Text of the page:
Some observations. First, if social security taxes are a “burden,” then why not reduce the social security tax rates or eliminate the tax altogether? Second, why does the government have to provide people with “an incentive to work”? I thought eating was a good incentive to work? Does it not say in the New Testament “that if any would not work, neither should he eat” (2 Thessalonians 3:10)? Third, the EITC is only “for low-income working individuals and families.” But these people hardly pay any taxes. The ones who actually pay most of the taxes in the country don’t qualify. The top 50 percent of income earners pay 96 percent of all federal income tax. The top 1 percent pay 36 percent, and the top 5 percent pay 55 percent of all federal income taxes. Fourth, the EITC “reduces the amount of Federal tax owed.” It is not like a deduction for charitable contributions or medical expenses that lowers your income and therefore your taxes. Instead, it actually directly reduces your taxes. You don’t even have to itemize deductions to claim it. Fifth, “Income and family size determine the amount of the EITC.” There is a notable difference between the EITC and other forms of welfare — there is no asset test or net-worth ceiling to qualify. Having two cars in the driveway, a yacht at the marina, and a plane at the airport does not exclude anyone from receiving the EITC. Sixth, the receipt of welfare in the form of the EITC does not hinder ones ability to receive other forms of government handouts. Eligibility for “Medicaid, Supplemental Security Income (SSI), food stamps, or low-income housing” is not generally affected by receiving the EITC. Seventh, the EITC is refundable; that is, you get what is left after it covers your taxes. But not only that, you still get it even if you don’t owe any taxes. This means that many people who don’t pay any federal income taxes still get a tax “refund.” Thus, the EITC is the embodiment of the “negative income tax” advocated by Milton Friedman in his book Capitalism and Freedom. It would have the effect of establishing a floor below which no man’s income could fall, another anti-libertarian measure advocated by Friedman. But destructive tax policies are nothing new to Friedman, for as Murray Rothbard pointed out in his classic essay, “Milton Friedman Unraveled,” “One of Friedman’s most disastrous deeds was the important role he proudly played, during World War II in the Treasury Department, in foisting upon the suffering American public the system of the withholding tax.” And eighth, you don’t have to wait until tax time to get your EITC. You can get “advance EITC payments” in your weekly paycheck.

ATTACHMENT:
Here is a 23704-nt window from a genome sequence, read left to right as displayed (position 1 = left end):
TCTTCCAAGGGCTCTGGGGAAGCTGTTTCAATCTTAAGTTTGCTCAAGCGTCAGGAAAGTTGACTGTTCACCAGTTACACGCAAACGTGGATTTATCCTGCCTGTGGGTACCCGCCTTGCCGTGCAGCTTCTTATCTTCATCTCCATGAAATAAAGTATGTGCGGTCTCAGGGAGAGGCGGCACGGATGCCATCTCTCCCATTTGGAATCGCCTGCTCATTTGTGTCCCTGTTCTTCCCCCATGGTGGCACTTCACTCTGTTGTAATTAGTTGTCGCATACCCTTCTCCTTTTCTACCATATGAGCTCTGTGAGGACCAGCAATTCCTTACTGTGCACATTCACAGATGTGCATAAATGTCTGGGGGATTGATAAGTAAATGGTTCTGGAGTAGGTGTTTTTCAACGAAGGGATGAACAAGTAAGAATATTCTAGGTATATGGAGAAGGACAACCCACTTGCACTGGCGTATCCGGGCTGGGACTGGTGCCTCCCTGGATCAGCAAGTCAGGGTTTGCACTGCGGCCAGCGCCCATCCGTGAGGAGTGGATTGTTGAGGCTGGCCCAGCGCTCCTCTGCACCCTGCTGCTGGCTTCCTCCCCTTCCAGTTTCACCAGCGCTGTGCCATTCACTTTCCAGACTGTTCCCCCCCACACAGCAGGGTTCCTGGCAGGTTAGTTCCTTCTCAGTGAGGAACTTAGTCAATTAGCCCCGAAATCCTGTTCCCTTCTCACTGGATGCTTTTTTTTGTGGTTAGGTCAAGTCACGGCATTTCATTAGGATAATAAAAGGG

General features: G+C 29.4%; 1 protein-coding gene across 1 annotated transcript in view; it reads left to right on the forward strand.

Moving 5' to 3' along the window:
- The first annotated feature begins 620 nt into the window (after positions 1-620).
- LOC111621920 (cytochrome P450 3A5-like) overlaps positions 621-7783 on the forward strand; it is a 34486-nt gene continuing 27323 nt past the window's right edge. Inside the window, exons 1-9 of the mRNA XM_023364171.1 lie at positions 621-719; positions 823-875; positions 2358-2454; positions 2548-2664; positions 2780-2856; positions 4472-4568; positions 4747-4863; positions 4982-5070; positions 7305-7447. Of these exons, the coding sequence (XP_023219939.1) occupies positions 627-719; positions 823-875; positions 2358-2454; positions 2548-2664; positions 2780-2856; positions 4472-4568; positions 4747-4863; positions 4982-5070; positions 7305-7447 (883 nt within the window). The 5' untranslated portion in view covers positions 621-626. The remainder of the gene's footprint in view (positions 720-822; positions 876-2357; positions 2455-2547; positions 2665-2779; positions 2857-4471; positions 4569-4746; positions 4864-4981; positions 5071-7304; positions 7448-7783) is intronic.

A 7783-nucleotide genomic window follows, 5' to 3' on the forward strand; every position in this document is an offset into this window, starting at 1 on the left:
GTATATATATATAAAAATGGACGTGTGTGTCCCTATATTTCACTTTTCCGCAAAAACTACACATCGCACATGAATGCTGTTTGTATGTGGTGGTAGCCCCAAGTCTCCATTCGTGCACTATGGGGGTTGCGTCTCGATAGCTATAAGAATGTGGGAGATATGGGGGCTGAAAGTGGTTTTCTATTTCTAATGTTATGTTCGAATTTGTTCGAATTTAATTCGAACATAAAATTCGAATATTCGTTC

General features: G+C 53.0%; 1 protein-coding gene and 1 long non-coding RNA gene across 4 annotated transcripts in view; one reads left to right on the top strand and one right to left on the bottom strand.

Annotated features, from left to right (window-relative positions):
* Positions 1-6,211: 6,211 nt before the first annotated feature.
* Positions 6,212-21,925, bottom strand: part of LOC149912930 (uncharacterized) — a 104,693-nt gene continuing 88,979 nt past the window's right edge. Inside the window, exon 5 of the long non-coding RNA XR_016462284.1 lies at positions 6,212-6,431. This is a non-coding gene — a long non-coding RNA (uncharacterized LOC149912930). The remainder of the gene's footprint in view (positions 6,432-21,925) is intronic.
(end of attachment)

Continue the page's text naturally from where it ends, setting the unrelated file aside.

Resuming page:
Although the income tax has been a reality since Wyoming became the thirty-sixth state to ratify the sixteenth amendment in 1913, the Earned Income Tax Credit has only been around for 30 years.